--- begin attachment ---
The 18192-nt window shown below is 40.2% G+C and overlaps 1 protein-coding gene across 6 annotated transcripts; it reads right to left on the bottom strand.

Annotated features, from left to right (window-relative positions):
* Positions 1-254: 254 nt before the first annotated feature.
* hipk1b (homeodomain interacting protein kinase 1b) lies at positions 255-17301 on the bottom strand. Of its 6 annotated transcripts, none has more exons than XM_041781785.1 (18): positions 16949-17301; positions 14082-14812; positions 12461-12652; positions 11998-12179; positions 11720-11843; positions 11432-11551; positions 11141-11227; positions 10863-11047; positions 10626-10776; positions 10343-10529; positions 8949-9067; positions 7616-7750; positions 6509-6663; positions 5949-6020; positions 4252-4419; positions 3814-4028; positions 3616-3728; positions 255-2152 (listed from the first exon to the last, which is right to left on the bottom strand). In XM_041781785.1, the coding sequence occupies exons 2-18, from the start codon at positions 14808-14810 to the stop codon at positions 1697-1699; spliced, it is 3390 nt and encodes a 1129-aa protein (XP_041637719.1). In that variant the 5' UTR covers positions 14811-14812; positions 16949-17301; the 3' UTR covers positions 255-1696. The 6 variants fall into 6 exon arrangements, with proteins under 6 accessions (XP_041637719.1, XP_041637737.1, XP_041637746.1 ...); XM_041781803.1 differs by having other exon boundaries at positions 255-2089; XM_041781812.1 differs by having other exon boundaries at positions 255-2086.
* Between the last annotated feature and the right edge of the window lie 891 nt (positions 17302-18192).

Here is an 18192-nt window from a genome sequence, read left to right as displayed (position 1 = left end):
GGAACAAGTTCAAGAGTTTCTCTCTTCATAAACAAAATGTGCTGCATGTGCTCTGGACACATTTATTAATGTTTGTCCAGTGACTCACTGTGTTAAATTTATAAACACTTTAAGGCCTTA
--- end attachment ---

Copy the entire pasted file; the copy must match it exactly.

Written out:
The 18192-nt window shown below is 40.2% G+C and overlaps 1 protein-coding gene across 6 annotated transcripts; it reads right to left on the bottom strand.

Annotated features, from left to right (window-relative positions):
* Positions 1-254: 254 nt before the first annotated feature.
* hipk1b (homeodomain interacting protein kinase 1b) lies at positions 255-17301 on the bottom strand. Of its 6 annotated transcripts, none has more exons than XM_041781785.1 (18): positions 16949-17301; positions 14082-14812; positions 12461-12652; positions 11998-12179; positions 11720-11843; positions 11432-11551; positions 11141-11227; positions 10863-11047; positions 10626-10776; positions 10343-10529; positions 8949-9067; positions 7616-7750; positions 6509-6663; positions 5949-6020; positions 4252-4419; positions 3814-4028; positions 3616-3728; positions 255-2152 (listed from the first exon to the last, which is right to left on the bottom strand). In XM_041781785.1, the coding sequence occupies exons 2-18, from the start codon at positions 14808-14810 to the stop codon at positions 1697-1699; spliced, it is 3390 nt and encodes a 1129-aa protein (XP_041637719.1). In that variant the 5' UTR covers positions 14811-14812; positions 16949-17301; the 3' UTR covers positions 255-1696. The 6 variants fall into 6 exon arrangements, with proteins under 6 accessions (XP_041637719.1, XP_041637737.1, XP_041637746.1 ...); XM_041781803.1 differs by having other exon boundaries at positions 255-2089; XM_041781812.1 differs by having other exon boundaries at positions 255-2086.
* Between the last annotated feature and the right edge of the window lie 891 nt (positions 17302-18192).

Here is an 18192-nt window from a genome sequence, read left to right as displayed (position 1 = left end):
GGAACAAGTTCAAGAGTTTCTCTCTTCATAAACAAAATGTGCTGCATGTGCTCTGGACACATTTATTAATGTTTGTCCAGTGACTCACTGTGTTAAATTTATAAACACTTTAAGGCCTTA